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Author Topic: Sad end to a love affair  (Read 4567 times)

Fleecewife

  • Joined May 2010
Sad end to a love affair
« on: May 18, 2019, 02:39:00 pm »
I have mentioned Crow and Hoodie here before.  Crow came here a few years ago with a broken wing, hung around for a year while the wing mended, then stayed on. After a couple of years, Hoodie arrived, the only one around here.  They became pals and if you saw one, then you saw the other. We assumed they were just friends.  Then this year they started nest building, Hoodie disappeared for a bit to brood, then they started feeding chicks.  We were really looking forward to the hybrid chicks fledging.
Then this morning we have found Hoodie dead as a doornail, underneath a power pole  :'(  She was a beautiful bird, in peak condition.
We are wondering if Crow can rear his brood alone and we still can see the hybrids around.


Please don't comment with how much you hate Crows.  I don't, and that pair has never taken anything we didn't want them to. I am genuinely upset at this end of a mini soap opera we have followed for a while
« Last Edit: May 18, 2019, 02:40:45 pm by Fleecewife »
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sabrina

  • Joined Nov 2008
Re: Sad end to a love affair
« Reply #1 on: May 18, 2019, 03:56:26 pm »
Would be difficult.

Buttermilk

  • Joined Jul 2014
Re: Sad end to a love affair
« Reply #2 on: May 18, 2019, 04:30:51 pm »
Perhaps if you put out mealworms for Crow to feed the chicks with he may manage.

roddycm

  • Joined Jul 2013
Re: Sad end to a love affair
« Reply #3 on: May 18, 2019, 05:12:22 pm »
Agree with buttermilk! Give him extra food to help him and maybe you will get a happy ending for the chicks! What type of bird was hoodie?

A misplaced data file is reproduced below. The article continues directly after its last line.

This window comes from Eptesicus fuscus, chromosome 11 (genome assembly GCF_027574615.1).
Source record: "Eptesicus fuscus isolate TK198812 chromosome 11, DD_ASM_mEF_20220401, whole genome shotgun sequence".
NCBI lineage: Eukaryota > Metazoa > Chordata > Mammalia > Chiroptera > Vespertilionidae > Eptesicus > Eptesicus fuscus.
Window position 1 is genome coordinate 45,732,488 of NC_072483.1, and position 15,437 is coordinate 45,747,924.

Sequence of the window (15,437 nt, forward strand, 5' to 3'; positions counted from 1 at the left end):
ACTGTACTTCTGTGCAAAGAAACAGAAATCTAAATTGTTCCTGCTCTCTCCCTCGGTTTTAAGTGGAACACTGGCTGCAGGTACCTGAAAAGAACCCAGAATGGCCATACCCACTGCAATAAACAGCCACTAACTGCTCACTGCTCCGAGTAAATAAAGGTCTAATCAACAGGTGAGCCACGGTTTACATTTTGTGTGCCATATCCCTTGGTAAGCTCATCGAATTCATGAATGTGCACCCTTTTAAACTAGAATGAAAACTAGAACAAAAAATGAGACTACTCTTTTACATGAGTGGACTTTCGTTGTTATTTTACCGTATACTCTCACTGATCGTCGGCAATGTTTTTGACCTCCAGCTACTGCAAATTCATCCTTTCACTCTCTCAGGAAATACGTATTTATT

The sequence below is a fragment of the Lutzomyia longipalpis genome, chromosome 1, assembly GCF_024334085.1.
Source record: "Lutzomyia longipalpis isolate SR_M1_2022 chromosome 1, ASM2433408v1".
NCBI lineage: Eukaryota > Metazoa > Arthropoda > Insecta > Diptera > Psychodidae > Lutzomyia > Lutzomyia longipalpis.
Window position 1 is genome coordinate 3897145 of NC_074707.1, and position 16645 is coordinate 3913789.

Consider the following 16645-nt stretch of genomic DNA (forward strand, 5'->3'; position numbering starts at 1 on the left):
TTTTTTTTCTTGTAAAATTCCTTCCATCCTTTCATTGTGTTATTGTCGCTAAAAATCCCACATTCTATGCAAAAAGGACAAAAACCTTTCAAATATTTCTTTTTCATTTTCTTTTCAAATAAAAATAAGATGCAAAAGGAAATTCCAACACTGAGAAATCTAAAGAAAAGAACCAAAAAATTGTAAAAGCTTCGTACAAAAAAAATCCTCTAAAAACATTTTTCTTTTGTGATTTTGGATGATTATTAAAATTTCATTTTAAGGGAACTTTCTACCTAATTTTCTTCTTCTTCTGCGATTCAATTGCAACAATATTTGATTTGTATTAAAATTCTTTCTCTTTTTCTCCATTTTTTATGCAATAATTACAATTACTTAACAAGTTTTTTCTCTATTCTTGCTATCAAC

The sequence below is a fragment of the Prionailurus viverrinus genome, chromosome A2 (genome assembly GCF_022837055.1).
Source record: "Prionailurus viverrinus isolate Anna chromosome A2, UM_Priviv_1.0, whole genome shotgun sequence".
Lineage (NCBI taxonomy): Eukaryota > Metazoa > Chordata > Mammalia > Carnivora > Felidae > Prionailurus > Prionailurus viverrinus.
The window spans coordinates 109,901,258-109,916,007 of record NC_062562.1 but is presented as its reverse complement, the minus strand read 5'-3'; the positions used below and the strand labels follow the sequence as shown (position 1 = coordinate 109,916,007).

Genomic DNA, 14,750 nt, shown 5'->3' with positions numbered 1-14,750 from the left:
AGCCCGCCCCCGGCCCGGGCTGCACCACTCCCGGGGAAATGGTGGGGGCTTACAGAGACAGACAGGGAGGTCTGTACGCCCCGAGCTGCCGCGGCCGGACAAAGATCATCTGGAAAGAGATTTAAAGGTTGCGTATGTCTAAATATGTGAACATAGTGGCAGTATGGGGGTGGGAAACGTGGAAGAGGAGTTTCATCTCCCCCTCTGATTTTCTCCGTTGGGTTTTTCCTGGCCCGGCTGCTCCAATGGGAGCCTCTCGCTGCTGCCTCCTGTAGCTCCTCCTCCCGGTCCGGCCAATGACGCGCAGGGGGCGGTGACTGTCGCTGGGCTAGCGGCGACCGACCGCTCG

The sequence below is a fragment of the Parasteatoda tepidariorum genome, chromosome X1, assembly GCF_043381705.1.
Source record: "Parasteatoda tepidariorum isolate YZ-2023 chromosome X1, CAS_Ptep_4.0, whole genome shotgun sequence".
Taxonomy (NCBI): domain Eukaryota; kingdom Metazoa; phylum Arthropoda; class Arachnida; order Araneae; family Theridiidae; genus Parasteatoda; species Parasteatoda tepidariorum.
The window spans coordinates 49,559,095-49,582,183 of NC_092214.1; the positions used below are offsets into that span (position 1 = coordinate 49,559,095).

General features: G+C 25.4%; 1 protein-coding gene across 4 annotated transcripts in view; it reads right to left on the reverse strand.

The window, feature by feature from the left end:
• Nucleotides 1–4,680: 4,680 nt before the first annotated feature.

landroverroy

  • Joined Oct 2010
Re: Sad end to a love affair
« Reply #4 on: May 18, 2019, 05:42:23 pm »
That is so sad. I had a pet crow once and she was the most intelligent and entertaining animal I've ever had.
Knowing the horrible reputation of crows, I left a dead chick in front of her and she never touched it, and similarly when I showed her a dead lamb she showed no inclination to peck its eyes out. So I presume corvids just copy the behaviour of their parents, and if they have alternative food then they don't needlessly attack other animals.


But, like you say  Fleecewife, this isn't about about the damage some crows do. I do hope that Crow manages to feed his offspring. Can you not retrieve them from the nest and feed them yourself.
Just a thought about feeding mealworms to baby birds. It occurs to me that they are very sharp and could easily pierce the skin when they are rammed down the babies' throats. I have started soaking them to soften them to make them safer for young birds. 
Rules are made:
  for the guidance of wise men
  and the obedience of fools.

Fleecewife

  • Joined May 2010
Re: Sad end to a love affair
« Reply #5 on: May 19, 2019, 01:54:12 am »